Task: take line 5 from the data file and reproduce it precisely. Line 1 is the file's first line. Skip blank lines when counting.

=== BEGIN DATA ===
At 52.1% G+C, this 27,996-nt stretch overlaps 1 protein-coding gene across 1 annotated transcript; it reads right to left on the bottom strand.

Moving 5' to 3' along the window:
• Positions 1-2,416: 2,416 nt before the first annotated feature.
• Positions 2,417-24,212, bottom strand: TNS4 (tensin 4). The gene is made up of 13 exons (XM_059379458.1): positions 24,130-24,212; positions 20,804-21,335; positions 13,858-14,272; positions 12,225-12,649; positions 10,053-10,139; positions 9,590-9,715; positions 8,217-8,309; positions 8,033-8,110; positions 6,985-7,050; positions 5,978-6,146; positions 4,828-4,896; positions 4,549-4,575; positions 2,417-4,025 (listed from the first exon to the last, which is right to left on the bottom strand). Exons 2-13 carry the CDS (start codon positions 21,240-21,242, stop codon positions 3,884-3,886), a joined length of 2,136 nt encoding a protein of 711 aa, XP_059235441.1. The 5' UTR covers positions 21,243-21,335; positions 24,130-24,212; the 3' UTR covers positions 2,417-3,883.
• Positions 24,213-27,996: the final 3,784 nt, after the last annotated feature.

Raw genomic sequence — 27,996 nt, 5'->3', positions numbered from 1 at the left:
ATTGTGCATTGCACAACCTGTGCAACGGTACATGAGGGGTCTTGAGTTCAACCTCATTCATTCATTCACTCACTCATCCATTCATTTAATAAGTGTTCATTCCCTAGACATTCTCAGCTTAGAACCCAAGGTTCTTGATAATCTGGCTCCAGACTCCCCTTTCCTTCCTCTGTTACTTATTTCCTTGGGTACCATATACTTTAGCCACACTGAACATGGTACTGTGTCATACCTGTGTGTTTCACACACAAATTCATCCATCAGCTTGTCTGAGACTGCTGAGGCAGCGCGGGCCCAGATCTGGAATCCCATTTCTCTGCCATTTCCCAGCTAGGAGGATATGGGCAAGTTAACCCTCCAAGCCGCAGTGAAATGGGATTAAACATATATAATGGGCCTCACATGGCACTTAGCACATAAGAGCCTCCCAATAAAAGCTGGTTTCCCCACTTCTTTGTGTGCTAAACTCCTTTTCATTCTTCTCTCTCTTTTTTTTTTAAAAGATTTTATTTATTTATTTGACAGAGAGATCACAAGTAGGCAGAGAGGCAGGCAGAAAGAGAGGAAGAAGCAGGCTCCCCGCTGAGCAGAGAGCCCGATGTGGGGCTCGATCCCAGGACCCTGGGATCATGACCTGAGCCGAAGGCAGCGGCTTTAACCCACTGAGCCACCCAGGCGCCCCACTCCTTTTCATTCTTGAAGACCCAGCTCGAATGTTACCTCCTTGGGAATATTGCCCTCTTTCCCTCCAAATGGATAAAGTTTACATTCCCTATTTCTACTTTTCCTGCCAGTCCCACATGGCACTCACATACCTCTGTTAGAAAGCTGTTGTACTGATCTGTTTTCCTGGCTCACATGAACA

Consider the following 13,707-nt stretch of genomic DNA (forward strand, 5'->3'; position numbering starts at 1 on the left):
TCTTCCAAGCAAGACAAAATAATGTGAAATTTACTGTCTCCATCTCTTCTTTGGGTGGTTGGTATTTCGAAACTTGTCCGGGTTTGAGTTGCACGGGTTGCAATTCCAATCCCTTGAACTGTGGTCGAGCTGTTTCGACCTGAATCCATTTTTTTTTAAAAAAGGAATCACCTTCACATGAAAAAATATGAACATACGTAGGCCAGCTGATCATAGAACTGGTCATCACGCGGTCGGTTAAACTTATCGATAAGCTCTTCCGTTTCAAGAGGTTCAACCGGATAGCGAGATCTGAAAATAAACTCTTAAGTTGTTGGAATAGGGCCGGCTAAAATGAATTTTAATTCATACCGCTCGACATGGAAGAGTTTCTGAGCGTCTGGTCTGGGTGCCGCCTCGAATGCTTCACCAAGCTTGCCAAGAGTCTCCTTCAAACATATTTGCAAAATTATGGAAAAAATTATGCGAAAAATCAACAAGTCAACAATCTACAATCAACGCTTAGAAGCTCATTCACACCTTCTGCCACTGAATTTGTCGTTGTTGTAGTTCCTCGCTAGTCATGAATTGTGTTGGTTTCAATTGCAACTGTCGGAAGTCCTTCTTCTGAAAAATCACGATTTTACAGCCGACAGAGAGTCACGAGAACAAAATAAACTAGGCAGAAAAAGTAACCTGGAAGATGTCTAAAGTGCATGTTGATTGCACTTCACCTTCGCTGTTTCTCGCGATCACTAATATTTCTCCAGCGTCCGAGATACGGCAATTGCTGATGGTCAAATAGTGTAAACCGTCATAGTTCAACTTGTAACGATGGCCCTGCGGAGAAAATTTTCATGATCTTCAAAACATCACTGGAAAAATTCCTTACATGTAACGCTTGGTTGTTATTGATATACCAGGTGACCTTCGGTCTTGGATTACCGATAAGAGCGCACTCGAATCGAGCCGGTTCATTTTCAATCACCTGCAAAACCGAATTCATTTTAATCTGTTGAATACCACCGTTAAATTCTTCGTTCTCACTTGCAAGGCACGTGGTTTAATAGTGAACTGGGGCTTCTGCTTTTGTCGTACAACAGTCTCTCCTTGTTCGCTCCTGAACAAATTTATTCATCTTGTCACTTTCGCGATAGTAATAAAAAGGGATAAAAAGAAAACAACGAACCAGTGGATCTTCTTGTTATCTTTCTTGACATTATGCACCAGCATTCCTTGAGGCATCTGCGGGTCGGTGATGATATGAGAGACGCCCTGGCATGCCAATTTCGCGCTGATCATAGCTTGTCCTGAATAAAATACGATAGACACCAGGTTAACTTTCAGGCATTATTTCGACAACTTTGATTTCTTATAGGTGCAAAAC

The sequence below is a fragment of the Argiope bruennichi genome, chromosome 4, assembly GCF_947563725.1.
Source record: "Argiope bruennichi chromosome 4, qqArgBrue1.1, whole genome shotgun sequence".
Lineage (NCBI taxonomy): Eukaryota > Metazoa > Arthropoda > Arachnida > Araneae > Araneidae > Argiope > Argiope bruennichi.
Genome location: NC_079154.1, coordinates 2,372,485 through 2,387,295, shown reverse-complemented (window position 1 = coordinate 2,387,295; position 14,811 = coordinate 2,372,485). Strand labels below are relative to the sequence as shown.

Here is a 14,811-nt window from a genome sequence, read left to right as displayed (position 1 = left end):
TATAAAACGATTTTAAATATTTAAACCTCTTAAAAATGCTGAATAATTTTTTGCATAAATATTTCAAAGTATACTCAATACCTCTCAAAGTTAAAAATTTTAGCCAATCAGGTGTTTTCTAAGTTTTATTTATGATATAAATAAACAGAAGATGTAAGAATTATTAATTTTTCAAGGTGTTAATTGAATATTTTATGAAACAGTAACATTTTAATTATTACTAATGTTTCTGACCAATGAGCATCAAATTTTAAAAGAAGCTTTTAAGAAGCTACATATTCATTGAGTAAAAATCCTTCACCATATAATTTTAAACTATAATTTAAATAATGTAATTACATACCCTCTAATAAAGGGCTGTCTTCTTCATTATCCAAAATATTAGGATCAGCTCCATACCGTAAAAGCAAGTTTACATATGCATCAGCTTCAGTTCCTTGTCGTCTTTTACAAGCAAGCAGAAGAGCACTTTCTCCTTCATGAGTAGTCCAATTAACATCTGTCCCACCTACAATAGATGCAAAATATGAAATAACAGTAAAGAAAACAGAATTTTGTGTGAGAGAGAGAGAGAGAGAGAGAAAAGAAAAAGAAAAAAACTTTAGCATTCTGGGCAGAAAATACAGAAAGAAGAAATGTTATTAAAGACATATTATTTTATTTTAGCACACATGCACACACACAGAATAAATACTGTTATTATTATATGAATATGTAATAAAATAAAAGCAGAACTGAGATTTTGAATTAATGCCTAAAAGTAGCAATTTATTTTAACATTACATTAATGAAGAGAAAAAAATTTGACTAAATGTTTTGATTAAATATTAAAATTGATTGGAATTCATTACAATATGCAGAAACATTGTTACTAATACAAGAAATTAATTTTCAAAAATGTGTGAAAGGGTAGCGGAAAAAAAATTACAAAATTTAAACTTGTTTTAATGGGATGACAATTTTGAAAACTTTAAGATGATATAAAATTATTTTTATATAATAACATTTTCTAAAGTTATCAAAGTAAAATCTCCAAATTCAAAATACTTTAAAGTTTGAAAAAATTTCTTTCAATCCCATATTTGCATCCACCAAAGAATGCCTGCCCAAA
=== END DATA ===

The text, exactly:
• Positions 24,213-27,996: the final 3,784 nt, after the last annotated feature.